Israel has plunged into a state of chaos and democratic crisis as critics and protestors ramp up their efforts against Prime Minister Benjamin Netanyahu’s controversial plans to reform the judicial system.

Significant Victory for Netanyahu

Netanyahu, alongside his coalition partners from the religious and political right, celebrated a crucial triumph on Monday as they voted in favor of the initial phase of the judicial reform. This amendment eliminates the ability of Supreme Court judges to veto decisions of Cabinet ministers if deemed “unreasonable.”

As NBC News reports, the law, while seldom used, was instrumental earlier this year when the court deemed a minister’s appointment “unreasonably extreme” due to his criminal history. This prompted the Prime Minister, albeit reluctantly, to dismiss the minister.

Public Response and Concerns

The proposed changes have sparked substantial public outrage, leading thousands of protestors to barricade the streets around the Knesset, Israel’s parliament. Some even set up camp overnight in a nearby park, and on Tuesday, leading Israeli newspapers showcased entirely black front pages as a form of protest.

Prominent Israeli politics expert at the Hebrew University of Jerusalem, Gideon Rahat, voiced concerns over the government accruing more power. He stated, “The only check and balance we have is the courts — we don’t have strong local government; we don’t have constituencies. … And the government is trying to weaken it.”

The ‘Reasonableness’ Bill and Its Implications

Israel’s parliament, unlike the U.S. Congress, consists of a single house, and with the absence of a written constitution, the government enjoys significant autonomy. This is why the ability of judges to intervene was viewed as a crucial check on executive power.

Ex-Prime Minister Ehud Olmert even claimed, during an interview with Channel 4 News, that “This is a serious threat. This has never happened before, and we are going into a civil war now.”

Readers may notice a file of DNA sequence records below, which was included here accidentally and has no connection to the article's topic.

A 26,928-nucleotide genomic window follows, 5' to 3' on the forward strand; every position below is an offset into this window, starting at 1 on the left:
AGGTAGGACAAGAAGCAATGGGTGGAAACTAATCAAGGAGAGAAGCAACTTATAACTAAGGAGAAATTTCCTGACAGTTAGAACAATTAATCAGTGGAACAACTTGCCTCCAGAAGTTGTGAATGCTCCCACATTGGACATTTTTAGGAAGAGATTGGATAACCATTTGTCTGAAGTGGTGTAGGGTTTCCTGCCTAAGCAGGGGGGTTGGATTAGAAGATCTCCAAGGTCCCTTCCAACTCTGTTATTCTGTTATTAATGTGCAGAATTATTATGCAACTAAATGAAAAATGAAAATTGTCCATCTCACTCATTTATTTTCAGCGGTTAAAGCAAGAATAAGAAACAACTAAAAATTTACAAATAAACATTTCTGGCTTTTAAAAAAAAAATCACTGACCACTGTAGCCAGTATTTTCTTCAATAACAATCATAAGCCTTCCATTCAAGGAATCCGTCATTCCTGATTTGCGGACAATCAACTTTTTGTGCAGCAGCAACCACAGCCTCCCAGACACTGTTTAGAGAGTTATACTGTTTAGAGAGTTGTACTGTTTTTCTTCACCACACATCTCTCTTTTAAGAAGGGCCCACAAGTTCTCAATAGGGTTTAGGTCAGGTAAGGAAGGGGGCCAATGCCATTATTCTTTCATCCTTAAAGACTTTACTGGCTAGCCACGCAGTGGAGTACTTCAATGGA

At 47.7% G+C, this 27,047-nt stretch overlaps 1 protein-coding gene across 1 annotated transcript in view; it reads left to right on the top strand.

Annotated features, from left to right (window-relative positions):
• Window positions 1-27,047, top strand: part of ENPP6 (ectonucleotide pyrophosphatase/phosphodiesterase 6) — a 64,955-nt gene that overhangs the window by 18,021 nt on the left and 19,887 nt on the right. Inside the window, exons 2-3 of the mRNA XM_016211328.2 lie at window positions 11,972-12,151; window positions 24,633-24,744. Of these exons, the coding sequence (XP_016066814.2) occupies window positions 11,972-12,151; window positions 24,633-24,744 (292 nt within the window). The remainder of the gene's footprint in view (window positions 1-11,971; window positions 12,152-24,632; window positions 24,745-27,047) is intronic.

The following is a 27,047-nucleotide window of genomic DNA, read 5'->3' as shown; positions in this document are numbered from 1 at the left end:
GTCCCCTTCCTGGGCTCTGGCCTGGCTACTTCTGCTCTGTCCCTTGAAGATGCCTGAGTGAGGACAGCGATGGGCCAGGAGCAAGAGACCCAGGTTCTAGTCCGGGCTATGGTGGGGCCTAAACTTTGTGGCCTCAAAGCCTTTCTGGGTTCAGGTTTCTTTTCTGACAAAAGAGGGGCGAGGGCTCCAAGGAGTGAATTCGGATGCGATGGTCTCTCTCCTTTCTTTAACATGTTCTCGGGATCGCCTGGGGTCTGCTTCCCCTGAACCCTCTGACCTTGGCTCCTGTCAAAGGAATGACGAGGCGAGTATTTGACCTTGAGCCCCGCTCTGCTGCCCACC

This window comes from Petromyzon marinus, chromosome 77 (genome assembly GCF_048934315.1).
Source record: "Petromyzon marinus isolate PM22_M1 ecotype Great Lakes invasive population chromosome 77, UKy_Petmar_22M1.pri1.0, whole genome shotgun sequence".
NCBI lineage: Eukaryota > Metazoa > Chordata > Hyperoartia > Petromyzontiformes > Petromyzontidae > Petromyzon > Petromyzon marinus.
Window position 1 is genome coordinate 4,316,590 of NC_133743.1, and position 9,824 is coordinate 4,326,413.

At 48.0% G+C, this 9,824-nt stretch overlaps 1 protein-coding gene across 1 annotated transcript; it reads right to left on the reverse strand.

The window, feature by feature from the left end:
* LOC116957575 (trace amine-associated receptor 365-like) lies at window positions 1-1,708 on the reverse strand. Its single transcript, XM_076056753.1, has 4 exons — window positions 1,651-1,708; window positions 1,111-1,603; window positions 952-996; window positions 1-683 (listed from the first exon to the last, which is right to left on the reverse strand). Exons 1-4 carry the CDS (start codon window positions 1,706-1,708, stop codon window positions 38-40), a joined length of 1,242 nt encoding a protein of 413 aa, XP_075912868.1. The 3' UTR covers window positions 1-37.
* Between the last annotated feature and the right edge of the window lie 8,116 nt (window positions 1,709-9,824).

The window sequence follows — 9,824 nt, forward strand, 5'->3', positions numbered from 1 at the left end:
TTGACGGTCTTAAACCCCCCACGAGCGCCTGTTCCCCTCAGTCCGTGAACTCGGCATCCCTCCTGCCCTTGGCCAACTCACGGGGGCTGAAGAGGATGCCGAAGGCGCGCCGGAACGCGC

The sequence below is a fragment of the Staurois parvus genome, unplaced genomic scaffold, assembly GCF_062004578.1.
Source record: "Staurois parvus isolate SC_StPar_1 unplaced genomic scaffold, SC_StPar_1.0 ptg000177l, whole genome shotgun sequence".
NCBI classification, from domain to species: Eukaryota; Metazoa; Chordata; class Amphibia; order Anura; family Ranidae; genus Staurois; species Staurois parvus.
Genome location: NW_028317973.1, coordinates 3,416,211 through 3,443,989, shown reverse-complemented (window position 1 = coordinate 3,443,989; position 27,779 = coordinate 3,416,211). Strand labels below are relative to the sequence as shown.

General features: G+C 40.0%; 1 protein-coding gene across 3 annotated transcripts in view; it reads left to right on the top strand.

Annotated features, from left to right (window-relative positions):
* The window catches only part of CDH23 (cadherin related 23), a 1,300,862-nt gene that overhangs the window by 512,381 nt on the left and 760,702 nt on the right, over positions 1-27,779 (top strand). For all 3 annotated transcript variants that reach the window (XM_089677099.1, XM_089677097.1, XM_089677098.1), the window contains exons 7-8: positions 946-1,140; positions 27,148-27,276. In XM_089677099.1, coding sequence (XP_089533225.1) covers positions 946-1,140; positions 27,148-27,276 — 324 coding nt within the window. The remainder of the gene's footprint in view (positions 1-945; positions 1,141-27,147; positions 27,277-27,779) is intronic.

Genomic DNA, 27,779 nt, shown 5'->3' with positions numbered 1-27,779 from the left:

Ongoing Protests and Future Changes

The protests are far from over, and more legislative adjustments are anticipated. A glimmer of hope arises from the Movement for Quality Government, a good governance group, which has filed a petition claiming the change is illegal. Consequently, Israel’s judges may have a say in deciding the fate of the ‘reasonableness’ bill.

However, as protests subsided on Tuesday, groups have pledged to continue their fight as Netanyahu prepares to bring the rest of his judicial modifications to parliament. Netanyahu’s opponents, on the other hand, argue that he may have underestimated the extent of the public’s rejection.

International Perspective

U.S. President Joe Biden has repeatedly advised Netanyahu against imposing his judicial reforms on an aggrieved public. New York Times’ columnist Thomas Friedman even suggested that Biden might be the only one capable of halting Netanyahu’s plan.

Amid his longstanding tenure marked by multiple political crises and ongoing trial for charges of bribery, fraud, and breach of trust, which he denies, Netanyahu may ultimately fail in his endeavor to remodel Israel’s judicial system.

In the words of Gideon Rahat, “Netanyahu is riding the back of a tiger, but sometimes the tiger takes him places he doesn’t want to be taken.”